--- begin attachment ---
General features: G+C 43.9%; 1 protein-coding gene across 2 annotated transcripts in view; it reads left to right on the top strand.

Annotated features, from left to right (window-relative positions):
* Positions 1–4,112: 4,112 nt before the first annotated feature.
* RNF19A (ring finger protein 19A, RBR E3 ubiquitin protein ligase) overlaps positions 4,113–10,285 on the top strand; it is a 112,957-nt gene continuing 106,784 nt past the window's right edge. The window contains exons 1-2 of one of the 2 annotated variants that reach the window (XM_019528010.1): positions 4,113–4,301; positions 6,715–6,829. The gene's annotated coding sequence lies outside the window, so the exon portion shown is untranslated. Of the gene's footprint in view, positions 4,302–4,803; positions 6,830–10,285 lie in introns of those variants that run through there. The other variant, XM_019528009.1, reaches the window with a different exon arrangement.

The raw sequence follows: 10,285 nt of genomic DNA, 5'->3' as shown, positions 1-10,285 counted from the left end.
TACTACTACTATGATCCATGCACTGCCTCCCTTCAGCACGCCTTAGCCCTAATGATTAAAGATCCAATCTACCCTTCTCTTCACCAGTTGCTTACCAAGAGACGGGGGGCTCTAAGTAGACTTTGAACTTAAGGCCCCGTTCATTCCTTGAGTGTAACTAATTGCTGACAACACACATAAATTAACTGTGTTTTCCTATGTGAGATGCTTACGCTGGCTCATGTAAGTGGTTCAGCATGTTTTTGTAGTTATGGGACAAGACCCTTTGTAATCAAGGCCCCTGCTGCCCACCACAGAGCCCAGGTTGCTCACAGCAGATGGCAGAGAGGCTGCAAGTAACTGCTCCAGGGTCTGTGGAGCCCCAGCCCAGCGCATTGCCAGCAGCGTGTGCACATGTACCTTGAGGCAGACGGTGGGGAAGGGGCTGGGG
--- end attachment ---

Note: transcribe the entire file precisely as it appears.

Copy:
General features: G+C 43.9%; 1 protein-coding gene across 2 annotated transcripts in view; it reads left to right on the top strand.

Annotated features, from left to right (window-relative positions):
* Positions 1–4,112: 4,112 nt before the first annotated feature.
* RNF19A (ring finger protein 19A, RBR E3 ubiquitin protein ligase) overlaps positions 4,113–10,285 on the top strand; it is a 112,957-nt gene continuing 106,784 nt past the window's right edge. The window contains exons 1-2 of one of the 2 annotated variants that reach the window (XM_019528010.1): positions 4,113–4,301; positions 6,715–6,829. The gene's annotated coding sequence lies outside the window, so the exon portion shown is untranslated. Of the gene's footprint in view, positions 4,302–4,803; positions 6,830–10,285 lie in introns of those variants that run through there. The other variant, XM_019528009.1, reaches the window with a different exon arrangement.

The raw sequence follows: 10,285 nt of genomic DNA, 5'->3' as shown, positions 1-10,285 counted from the left end.
TACTACTACTATGATCCATGCACTGCCTCCCTTCAGCACGCCTTAGCCCTAATGATTAAAGATCCAATCTACCCTTCTCTTCACCAGTTGCTTACCAAGAGACGGGGGGCTCTAAGTAGACTTTGAACTTAAGGCCCCGTTCATTCCTTGAGTGTAACTAATTGCTGACAACACACATAAATTAACTGTGTTTTCCTATGTGAGATGCTTACGCTGGCTCATGTAAGTGGTTCAGCATGTTTTTGTAGTTATGGGACAAGACCCTTTGTAATCAAGGCCCCTGCTGCCCACCACAGAGCCCAGGTTGCTCACAGCAGATGGCAGAGAGGCTGCAAGTAACTGCTCCAGGGTCTGTGGAGCCCCAGCCCAGCGCATTGCCAGCAGCGTGTGCACATGTACCTTGAGGCAGACGGTGGGGAAGGGGCTGGGG